Jim, I thought about tying up alongside as you describe, and suspect that we will do at times, especially at anchor at night. My main concern with that configuration is that when a big cruiser goes by kicking up a decent wake (plenty in the area), there would be a chance of knocking the boat about a bit even with fenders. What do you think? did you experience that at all?

I decided that on balance that it is likely to be safer towing out the back. We will have the gear with us to do either option now :)

Tim and Trace.

WalrusLike
08-07-2012, 11:09 PM
Love the gear you made up but for a houseboat I have just tied directly to a stern cleat with no play.... Tracks fine and no wake issues... Mine or other boats.

Only prob you have is if you reverse so when I am about to anchor i just let out a dozen meters of line till done then pull in again.

Richo1
08-07-2012, 11:30 PM
All good tips above, I prefer to leave the outboard tilted up. Weight in the tinny should be towards the back as this will help it to track straight. If the tinny is trimmed to the bow it will skate all over the place.

Be careful when tying up over night as aluminum tinnys love eating gelcoat!

Boat Hog
09-07-2012, 05:17 AM
Thanks for the info guys.

Definitely won't be going fast! I really am not expecting much of a problem at 6 knots (the 38' x18' house boat only has a 60hp motor ::) ).

Jim, I thought about tying up alongside as you describe, and suspect that we will do at times, especially at anchor at night. My main concern with that configuration is that when a big cruiser goes by kicking up a decent wake (plenty in the area), there would be a chance of knocking the boat about a bit even with fenders. What do you think? did you experience that at all?

I decided that on balance that it is likely to be safer towing out the back. We will have the gear with us to do either option now :)

Tim and Trace.

The biggest thing we experienced on the Murray was other houseboats doing 6 knots. ;) Plenty of wake boats though!

Calm water + quiet backwater areas then alongside would be okay. Open, choppy water + large boat wake areas then out the back with that good looking bit of gear you've got would be the go for piece of mind.

Have a great Houseboat Holiday and may the fish be with you. ;D

tigermullet
09-07-2012, 06:06 AM
Tim and Trace, for towing a dinghy by houseboat, go with 'Boathog's' suggestion. We towed our dinghy beside the houseboat every time for over twelve years at the Pin. No problems - and it was out of the way for fishing without having to bother with hauling it in and re-fastening it to the side. Stout ropes, tied front and back and cushioned by correctly placed fenders makes towing easy and comfortable. No chance of reversing over the towing rope either.

myusernam
09-07-2012, 07:06 AM
you can trim the motor down to make it tow true. trout boats sometimes tow a tyre behind their dories etc. stops any wandering but they dont have to worry about fuel burn/ aren't going fast. If you can trim the motor up and have it run ok much better. try and get as much weight out of the nose as possible. if you have too much weight in the nose it will knfe around out the back from side to side. I would only let out as much as you need to (I reckon 30ft) if you let out too long you have the possibility of it getting knocked off course and s ing around everywhere like a bitch. likewise with too spogy a rope. you dont wont a lot of give because it encourages the s ing. If you get it balanced right and its calm enough you wont even know it's there in the cat. It might take you a while to build up speed to you're confident. weight down the back - nose out of the water. You can experiment with the rope down low or from the top. - the lowest point is a good place to start.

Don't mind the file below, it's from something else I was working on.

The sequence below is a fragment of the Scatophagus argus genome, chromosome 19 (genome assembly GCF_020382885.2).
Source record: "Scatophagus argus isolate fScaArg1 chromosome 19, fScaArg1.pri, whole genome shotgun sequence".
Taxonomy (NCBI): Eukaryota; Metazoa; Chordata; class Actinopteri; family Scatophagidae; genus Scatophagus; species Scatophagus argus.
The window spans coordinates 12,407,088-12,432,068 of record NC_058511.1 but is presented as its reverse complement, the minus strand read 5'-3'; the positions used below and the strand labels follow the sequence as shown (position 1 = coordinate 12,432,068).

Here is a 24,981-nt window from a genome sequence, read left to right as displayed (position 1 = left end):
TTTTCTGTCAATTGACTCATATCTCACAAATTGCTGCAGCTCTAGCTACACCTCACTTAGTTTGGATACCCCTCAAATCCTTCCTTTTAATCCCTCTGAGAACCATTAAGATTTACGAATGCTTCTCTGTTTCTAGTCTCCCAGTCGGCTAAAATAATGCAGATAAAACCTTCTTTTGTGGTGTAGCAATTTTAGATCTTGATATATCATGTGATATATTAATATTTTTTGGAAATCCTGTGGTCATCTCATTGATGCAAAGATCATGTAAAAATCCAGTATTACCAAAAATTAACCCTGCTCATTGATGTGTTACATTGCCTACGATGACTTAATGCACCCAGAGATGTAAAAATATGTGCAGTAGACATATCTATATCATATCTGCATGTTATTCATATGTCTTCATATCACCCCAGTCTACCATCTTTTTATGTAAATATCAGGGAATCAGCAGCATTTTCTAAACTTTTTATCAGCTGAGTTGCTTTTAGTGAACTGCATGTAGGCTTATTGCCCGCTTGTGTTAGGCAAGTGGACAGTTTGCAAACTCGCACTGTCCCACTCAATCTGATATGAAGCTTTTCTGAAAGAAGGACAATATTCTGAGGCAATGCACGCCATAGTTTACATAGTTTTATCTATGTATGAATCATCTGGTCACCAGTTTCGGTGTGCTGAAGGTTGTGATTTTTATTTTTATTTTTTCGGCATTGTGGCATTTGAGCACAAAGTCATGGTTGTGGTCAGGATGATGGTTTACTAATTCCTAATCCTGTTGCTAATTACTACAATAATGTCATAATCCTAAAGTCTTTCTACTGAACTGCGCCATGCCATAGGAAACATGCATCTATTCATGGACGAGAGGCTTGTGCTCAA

Chas & Clarry
24-07-2012, 02:05 PM
Just back from the houseboat holiday; picture of the bridle in action:

Chimo
24-07-2012, 04:49 PM
Looks like it worked OK, I ended up with about 12 ft from the bow of the tinny to the pulley on mine.

C
C

choppa
24-07-2012, 06:03 PM
as a late post to the thread,, the FIL gave me a tip years and years ago,, which I still use today

he always had a coil of "braided" rope aboard for the purpose of towing another vessel,,, (also works well in other areas)

by braided,, I mean,,, take a length of rope,, string it out,, and return it back on itself twice,, and braid it,, (like hair)

the benefit of this rope is that it provides "flex/stretch",, whilst under load,,,(so you don't get that "impact" when breaking through wash etc) another benefit is that you don't have to "lock/attach" the towed vessel via a knot,,, you simply pass the towed vessel's tow line through the loops of the braid (dependable on the size of the said tow vessel) and it becomes a secure tow hitch under it's own pressure

what I personally have found with this "accessory" rope on board,, is that you can use it for more than just towing,,, and there is a report here (or two) of me bringing in others who have broken down in the Passage with me in a 12' open tinny, 9HP Johnno,,, and 18' half cabins behind,,

also you don't need to fuss about with untying and retying knots on the tow boat,,, slacken the rope,,, and adjust the "loop" in the braid